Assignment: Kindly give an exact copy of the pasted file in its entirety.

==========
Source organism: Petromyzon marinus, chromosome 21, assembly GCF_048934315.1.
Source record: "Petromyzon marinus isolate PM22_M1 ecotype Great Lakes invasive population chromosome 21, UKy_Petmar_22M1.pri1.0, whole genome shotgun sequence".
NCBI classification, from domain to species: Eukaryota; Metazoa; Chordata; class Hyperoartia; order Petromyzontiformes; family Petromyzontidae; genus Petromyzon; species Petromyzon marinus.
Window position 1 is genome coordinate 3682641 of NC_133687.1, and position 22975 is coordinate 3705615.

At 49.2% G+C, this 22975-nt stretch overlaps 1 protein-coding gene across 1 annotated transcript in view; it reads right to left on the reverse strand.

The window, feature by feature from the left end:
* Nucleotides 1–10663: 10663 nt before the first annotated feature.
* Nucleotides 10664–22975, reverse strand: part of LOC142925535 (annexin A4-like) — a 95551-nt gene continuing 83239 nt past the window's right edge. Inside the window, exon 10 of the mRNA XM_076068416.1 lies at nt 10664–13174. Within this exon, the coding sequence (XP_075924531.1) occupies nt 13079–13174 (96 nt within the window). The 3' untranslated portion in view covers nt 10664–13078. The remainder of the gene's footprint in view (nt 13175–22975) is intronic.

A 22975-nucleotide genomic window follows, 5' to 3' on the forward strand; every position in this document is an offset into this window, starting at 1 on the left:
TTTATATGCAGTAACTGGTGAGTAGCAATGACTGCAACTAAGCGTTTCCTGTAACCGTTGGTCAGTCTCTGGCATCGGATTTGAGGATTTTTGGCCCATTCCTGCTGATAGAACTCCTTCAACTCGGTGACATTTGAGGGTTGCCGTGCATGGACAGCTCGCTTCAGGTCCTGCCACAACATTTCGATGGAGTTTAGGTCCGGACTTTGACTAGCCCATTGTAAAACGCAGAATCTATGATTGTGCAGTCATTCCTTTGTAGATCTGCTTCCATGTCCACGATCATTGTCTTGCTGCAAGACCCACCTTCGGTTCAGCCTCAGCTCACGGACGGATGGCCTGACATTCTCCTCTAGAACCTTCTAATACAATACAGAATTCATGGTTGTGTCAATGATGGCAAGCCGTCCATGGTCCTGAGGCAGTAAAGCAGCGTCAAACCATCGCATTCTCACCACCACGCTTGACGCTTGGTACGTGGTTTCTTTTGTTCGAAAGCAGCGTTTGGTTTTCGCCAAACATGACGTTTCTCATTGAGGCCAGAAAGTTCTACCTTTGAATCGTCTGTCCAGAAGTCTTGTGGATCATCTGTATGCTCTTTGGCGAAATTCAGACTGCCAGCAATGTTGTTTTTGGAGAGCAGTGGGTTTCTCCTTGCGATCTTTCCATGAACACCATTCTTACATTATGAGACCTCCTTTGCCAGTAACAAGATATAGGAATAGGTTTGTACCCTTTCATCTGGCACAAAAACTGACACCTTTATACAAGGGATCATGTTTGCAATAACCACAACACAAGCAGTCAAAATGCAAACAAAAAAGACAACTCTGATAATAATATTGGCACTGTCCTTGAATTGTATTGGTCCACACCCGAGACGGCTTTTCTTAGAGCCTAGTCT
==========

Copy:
Source organism: Petromyzon marinus, chromosome 21, assembly GCF_048934315.1.
Source record: "Petromyzon marinus isolate PM22_M1 ecotype Great Lakes invasive population chromosome 21, UKy_Petmar_22M1.pri1.0, whole genome shotgun sequence".
NCBI classification, from domain to species: Eukaryota; Metazoa; Chordata; class Hyperoartia; order Petromyzontiformes; family Petromyzontidae; genus Petromyzon; species Petromyzon marinus.
Window position 1 is genome coordinate 3682641 of NC_133687.1, and position 22975 is coordinate 3705615.

At 49.2% G+C, this 22975-nt stretch overlaps 1 protein-coding gene across 1 annotated transcript in view; it reads right to left on the reverse strand.

The window, feature by feature from the left end:
* Nucleotides 1–10663: 10663 nt before the first annotated feature.
* Nucleotides 10664–22975, reverse strand: part of LOC142925535 (annexin A4-like) — a 95551-nt gene continuing 83239 nt past the window's right edge. Inside the window, exon 10 of the mRNA XM_076068416.1 lies at nt 10664–13174. Within this exon, the coding sequence (XP_075924531.1) occupies nt 13079–13174 (96 nt within the window). The 3' untranslated portion in view covers nt 10664–13078. The remainder of the gene's footprint in view (nt 13175–22975) is intronic.

A 22975-nucleotide genomic window follows, 5' to 3' on the forward strand; every position in this document is an offset into this window, starting at 1 on the left:
TTTATATGCAGTAACTGGTGAGTAGCAATGACTGCAACTAAGCGTTTCCTGTAACCGTTGGTCAGTCTCTGGCATCGGATTTGAGGATTTTTGGCCCATTCCTGCTGATAGAACTCCTTCAACTCGGTGACATTTGAGGGTTGCCGTGCATGGACAGCTCGCTTCAGGTCCTGCCACAACATTTCGATGGAGTTTAGGTCCGGACTTTGACTAGCCCATTGTAAAACGCAGAATCTATGATTGTGCAGTCATTCCTTTGTAGATCTGCTTCCATGTCCACGATCATTGTCTTGCTGCAAGACCCACCTTCGGTTCAGCCTCAGCTCACGGACGGATGGCCTGACATTCTCCTCTAGAACCTTCTAATACAATACAGAATTCATGGTTGTGTCAATGATGGCAAGCCGTCCATGGTCCTGAGGCAGTAAAGCAGCGTCAAACCATCGCATTCTCACCACCACGCTTGACGCTTGGTACGTGGTTTCTTTTGTTCGAAAGCAGCGTTTGGTTTTCGCCAAACATGACGTTTCTCATTGAGGCCAGAAAGTTCTACCTTTGAATCGTCTGTCCAGAAGTCTTGTGGATCATCTGTATGCTCTTTGGCGAAATTCAGACTGCCAGCAATGTTGTTTTTGGAGAGCAGTGGGTTTCTCCTTGCGATCTTTCCATGAACACCATTCTTACATTATGAGACCTCCTTTGCCAGTAACAAGATATAGGAATAGGTTTGTACCCTTTCATCTGGCACAAAAACTGACACCTTTATACAAGGGATCATGTTTGCAATAACCACAACACAAGCAGTCAAAATGCAAACAAAAAAGACAACTCTGATAATAATATTGGCACTGTCCTTGAATTGTATTGGTCCACACCCGAGACGGCTTTTCTTAGAGCCTAGTCT